Why do you think the event is worth attending?

The event is worth attending for several reasons. First and foremost, because of the high level of speakers and the wide range of topics discussed. All of them are highly qualified international experts capable of providing us with a lot of useful information for a better understanding of how the dairy sector is developing and will develop. We are facing many challenges, including constant pressure fr om civil society demanding compliance with high standards of sustainable production. In addition, there is competition from milk-substitute products, such as plant-based beverages or lab-grown milk.

Could you tell us more about this please?

There are two different categories of milk substitute products: plant-based beverages and lab-grown milk. As for plant-based beverages, this has been a longstanding issue that the International Dairy Federation (IDF) has been actively working on, providing a definition of the word "milk" in the "Codex Alimentarius". This code is a collection of standards, methods, norms, and rules created under the auspices of the FAO and WHO to protect consumer health and promote fair practices in food trade. In 2019, the European Commission banned the use of the term "milk" for plant-based products such as almond, soy, or coconut milk.

Regarding lab-grown milk, there is ongoing discussion. As IDF President in April 2022, I requested the establishment of a working group to determine the nutritional value, safety risks, and proper definition of such milk. Work on this issue began in November 2022. Currently, there is not enough scientific data to claim that lab-grown milk is better or worse than natural milk.

Lab-grown milk cannot be produced in the form we know milk today, but it is possible to create ingredients that mimic milk. However, this is a completely different product. IDF supports the proper definition of milk and recognizes lab-grown milk as a new type of product that is not milk according to the IDF definition.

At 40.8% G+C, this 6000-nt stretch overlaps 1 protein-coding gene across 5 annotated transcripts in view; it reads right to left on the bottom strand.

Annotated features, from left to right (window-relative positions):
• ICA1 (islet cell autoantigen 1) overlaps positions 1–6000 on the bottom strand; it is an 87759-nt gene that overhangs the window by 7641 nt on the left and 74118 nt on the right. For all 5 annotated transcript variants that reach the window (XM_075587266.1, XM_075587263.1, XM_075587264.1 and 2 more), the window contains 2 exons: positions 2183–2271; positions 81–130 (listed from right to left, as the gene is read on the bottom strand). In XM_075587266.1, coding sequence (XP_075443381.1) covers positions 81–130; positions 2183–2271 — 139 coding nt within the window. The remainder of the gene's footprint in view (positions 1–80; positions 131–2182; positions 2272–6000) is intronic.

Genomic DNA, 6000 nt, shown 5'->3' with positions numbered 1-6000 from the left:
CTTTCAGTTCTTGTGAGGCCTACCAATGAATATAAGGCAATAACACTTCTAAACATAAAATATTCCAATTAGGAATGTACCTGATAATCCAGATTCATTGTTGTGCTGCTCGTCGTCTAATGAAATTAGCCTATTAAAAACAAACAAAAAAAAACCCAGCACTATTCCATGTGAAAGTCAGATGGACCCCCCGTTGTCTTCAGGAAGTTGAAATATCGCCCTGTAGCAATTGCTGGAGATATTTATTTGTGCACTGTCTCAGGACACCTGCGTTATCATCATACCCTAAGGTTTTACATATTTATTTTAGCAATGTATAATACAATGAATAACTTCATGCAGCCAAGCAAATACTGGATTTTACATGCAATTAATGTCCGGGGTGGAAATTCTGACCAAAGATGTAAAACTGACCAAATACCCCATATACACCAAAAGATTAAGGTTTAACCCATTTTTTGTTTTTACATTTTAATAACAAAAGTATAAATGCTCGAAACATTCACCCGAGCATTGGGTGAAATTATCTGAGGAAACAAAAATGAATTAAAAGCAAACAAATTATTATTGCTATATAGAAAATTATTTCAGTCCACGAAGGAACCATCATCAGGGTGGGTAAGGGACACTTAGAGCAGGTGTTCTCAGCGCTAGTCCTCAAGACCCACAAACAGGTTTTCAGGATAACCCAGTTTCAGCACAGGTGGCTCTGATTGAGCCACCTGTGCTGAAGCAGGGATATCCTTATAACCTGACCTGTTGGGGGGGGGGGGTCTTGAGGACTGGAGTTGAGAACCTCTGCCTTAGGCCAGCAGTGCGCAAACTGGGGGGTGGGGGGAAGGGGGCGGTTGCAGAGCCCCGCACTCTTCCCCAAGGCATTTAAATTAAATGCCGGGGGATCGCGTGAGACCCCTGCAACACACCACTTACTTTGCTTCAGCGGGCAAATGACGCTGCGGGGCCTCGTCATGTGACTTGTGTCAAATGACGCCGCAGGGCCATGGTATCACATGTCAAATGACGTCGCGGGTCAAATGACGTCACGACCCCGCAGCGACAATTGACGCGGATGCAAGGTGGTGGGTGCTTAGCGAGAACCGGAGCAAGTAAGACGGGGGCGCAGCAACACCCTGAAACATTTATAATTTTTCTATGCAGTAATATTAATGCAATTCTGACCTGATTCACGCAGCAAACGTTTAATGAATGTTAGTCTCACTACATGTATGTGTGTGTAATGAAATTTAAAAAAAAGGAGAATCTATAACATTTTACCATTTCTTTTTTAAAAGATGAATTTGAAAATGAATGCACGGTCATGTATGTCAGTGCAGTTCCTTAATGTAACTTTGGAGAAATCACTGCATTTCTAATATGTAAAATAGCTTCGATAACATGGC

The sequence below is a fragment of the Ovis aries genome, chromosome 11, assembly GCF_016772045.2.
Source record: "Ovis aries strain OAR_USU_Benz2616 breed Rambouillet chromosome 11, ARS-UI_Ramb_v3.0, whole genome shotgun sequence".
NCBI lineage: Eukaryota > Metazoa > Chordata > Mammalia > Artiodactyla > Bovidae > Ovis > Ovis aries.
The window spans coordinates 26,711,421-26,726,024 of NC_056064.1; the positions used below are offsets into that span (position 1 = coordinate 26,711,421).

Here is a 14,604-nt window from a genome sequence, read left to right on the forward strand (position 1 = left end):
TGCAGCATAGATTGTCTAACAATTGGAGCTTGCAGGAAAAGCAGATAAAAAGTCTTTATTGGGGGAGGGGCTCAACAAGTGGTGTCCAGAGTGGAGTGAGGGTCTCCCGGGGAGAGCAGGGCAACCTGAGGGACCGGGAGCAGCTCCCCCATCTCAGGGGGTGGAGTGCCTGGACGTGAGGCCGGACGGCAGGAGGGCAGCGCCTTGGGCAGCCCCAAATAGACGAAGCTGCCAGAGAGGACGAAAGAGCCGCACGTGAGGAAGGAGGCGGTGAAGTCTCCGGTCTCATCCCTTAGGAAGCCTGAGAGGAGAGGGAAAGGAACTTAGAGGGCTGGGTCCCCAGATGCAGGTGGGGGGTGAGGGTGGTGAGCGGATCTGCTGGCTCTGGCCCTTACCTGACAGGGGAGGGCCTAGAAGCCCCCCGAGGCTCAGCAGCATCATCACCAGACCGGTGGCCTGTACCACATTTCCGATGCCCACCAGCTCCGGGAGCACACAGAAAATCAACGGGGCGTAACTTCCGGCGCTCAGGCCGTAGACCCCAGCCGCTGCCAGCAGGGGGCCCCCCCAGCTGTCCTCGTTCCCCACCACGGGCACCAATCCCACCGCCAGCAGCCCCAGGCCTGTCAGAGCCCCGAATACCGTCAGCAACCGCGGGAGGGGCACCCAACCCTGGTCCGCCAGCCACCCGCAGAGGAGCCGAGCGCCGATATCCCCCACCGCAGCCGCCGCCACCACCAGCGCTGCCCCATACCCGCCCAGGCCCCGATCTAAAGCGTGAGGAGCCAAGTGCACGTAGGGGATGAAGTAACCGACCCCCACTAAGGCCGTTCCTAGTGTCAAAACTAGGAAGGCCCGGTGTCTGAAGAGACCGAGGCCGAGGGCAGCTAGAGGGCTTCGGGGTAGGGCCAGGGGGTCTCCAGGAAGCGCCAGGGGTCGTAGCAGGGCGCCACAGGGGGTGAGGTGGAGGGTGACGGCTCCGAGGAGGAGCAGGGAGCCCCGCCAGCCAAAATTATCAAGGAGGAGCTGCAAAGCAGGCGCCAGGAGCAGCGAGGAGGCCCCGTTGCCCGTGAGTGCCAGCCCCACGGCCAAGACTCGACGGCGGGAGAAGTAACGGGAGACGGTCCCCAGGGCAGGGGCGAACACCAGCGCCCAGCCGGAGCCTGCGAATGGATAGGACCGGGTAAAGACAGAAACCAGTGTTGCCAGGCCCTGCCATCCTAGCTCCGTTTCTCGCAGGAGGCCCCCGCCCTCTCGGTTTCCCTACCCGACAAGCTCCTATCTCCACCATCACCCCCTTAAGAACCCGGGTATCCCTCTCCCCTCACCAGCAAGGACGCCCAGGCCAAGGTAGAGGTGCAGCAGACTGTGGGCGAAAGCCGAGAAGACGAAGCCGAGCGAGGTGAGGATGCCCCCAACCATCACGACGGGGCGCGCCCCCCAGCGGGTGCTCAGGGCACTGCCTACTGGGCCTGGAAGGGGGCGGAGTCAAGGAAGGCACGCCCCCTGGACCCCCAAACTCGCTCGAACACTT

What do you think about milk obtained from other types of animals? For example, camel milk is very popular in China today, more so than cow's milk. What do you think about this trend worldwide?

This is a good trend! Do you know why camel milk is so popular? It's because it has a higher concentration of fats and proteins, as well as a high content of insulin, and is promoted as a solution or aid for diabetics in managing this condition. As IDF, we represent all types of milk in the world, not just cow's milk, but also goat, sheep, and camel. Returning to the definition of the term, all liquids obtained from milking animals are milk. It doesn't matter if it's from camels, goats, sheep, cows, any mammal. Milk obtained from a human, from a woman, is also milk. But the problem is that camels cannot be managed everywhere in the world, and managing camels is not as easy as managing cows, goats, or sheep, so this is a good trend. We support this trend. FAO has designated 2024 as the Year of the Camel, and we are preparing a special session for the World Dairy Summit, possibly organizing a webinar on camel milk.

The dairy industry also faces pressure from environmental advocates. They often accuse meat and dairy producers of polluting the environment. How fair and true is this accusation?

I have been working as an environmental expert for 20 years, with knowledge in agronomy, dairy technology, and environmental science. We are often accused of high emissions of greenhouse gases such as methane and carbon dioxide (CO2). However, our emissions are different: they are biogenic and come from carbon introduced into the animals' bodies through feeding. Cows do not emit more carbon than they consume. We do not add new carbon to the atmosphere, unlike sectors using fossil fuels. We capture carbon from the atmosphere through the food cycle and metabolism. Therefore, we cannot be compared to industries or transportation that add new carbon to the atmosphere. Our sector is part of the solution to emissions, not the problem itself. By reducing methane emissions, we can contribute to mitigating climate change. Scientific organizations, such as the Intergovernmental Panel on Climate Change (IPCC), call on our sector to take action to reduce methane emissions. We are actively developing methodologies and tools to minimize emissions and achieve carbon neutrality. Life Cycle Assessment (LCA) methodology plays a key role in measuring the carbon footprint, helping us set goals and take actions to achieve them. We are conducting extensive work to educate farmers and other stakeholders on emission reduction methods. However, it is important to remember that our sector is significantly different from other sectors of human activity. We remind everyone that animal husbandry is not a problem but rather part of the solution to emissions.